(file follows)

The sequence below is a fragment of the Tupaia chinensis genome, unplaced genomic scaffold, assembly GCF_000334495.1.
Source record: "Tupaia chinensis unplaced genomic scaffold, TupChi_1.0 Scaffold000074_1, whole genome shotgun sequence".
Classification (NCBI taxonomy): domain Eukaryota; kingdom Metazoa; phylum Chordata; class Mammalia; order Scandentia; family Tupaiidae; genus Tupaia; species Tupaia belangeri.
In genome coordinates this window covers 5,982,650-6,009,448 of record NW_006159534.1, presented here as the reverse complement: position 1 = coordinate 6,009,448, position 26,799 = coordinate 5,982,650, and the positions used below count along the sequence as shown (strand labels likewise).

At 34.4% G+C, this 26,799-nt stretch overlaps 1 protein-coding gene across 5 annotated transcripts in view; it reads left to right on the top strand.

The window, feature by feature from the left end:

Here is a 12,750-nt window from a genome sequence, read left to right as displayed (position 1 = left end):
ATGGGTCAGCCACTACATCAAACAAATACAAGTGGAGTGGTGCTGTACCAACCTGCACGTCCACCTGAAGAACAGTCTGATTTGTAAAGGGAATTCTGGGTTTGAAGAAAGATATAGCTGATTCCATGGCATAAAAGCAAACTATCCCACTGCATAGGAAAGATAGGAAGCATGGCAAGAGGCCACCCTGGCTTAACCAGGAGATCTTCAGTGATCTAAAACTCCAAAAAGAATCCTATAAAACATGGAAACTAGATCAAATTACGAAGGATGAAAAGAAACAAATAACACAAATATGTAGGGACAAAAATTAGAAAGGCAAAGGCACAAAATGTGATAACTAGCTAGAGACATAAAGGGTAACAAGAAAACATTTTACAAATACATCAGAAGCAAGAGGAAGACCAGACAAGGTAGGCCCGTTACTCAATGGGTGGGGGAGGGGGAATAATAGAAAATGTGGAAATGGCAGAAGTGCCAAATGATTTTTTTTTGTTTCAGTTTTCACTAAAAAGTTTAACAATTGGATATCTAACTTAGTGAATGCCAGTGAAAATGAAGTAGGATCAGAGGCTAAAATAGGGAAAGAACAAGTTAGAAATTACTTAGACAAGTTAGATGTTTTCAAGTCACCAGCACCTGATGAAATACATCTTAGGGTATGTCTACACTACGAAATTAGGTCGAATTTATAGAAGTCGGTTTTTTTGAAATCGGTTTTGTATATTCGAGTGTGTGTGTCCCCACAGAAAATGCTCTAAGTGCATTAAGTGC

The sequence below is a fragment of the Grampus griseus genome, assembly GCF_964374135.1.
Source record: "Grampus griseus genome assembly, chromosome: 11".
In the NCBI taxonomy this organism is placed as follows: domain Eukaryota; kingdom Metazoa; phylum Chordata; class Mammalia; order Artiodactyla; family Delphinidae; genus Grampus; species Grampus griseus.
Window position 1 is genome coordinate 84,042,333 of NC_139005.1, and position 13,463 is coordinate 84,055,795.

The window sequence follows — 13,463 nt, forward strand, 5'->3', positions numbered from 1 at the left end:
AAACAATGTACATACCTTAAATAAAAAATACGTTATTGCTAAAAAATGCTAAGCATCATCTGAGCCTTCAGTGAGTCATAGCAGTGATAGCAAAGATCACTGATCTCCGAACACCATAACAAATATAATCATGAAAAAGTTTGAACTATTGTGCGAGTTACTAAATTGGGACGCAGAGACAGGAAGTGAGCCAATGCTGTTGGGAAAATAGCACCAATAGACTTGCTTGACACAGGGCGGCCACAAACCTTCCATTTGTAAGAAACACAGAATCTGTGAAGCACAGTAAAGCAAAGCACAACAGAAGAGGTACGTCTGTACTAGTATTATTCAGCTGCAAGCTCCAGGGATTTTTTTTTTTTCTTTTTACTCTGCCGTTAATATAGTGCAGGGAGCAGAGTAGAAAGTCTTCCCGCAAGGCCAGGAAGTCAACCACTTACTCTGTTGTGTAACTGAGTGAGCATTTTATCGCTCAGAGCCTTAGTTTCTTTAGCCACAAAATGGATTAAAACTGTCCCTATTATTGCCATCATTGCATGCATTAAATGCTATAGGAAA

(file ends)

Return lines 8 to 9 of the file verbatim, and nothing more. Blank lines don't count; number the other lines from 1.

ATGGGTCAGCCACTACATCAAACAAATACAAGTGGAGTGGTGCTGTACCAACCTGCACGTCCACCTGAAGAACAGTCTGATTTGTAAAGGGAATTCTGGGTTTGAAGAAAGATATAGCTGATTCCATGGCATAAAAGCAAACTATCCCACTGCATAGGAAAGATAGGAAGCATGGCAAGAGGCCACCCTGGCTTAACCAGGAGATCTTCAGTGATCTAAAACTCCAAAAAGAATCCTATAAAACATGGAAACTAGATCAAATTACGAAGGATGAAAAGAAACAAATAACACAAATATGTAGGGACAAAAATTAGAAAGGCAAAGGCACAAAATGTGATAACTAGCTAGAGACATAAAGGGTAACAAGAAAACATTTTACAAATACATCAGAAGCAAGAGGAAGACCAGACAAGGTAGGCCCGTTACTCAATGGGTGGGGGAGGGGGAATAATAGAAAATGTGGAAATGGCAGAAGTGCCAAATGATTTTTTTTTGTTTCAGTTTTCACTAAAAAGTTTAACAATTGGATATCTAACTTAGTGAATGCCAGTGAAAATGAAGTAGGATCAGAGGCTAAAATAGGGAAAGAACAAGTTAGAAATTACTTAGACAAGTTAGATGTTTTCAAGTCACCAGCACCTGATGAAATACATCTTAGGGTATGTCTACACTACGAAATTAGGTCGAATTTATAGAAGTCGGTTTTTTTGAAATCGGTTTTGTATATTCGAGTGTGTGTGTCCCCACAGAAAATGCTCTAAGTGCATTAAGTGC

The sequence below is a fragment of the Grampus griseus genome, assembly GCF_964374135.1.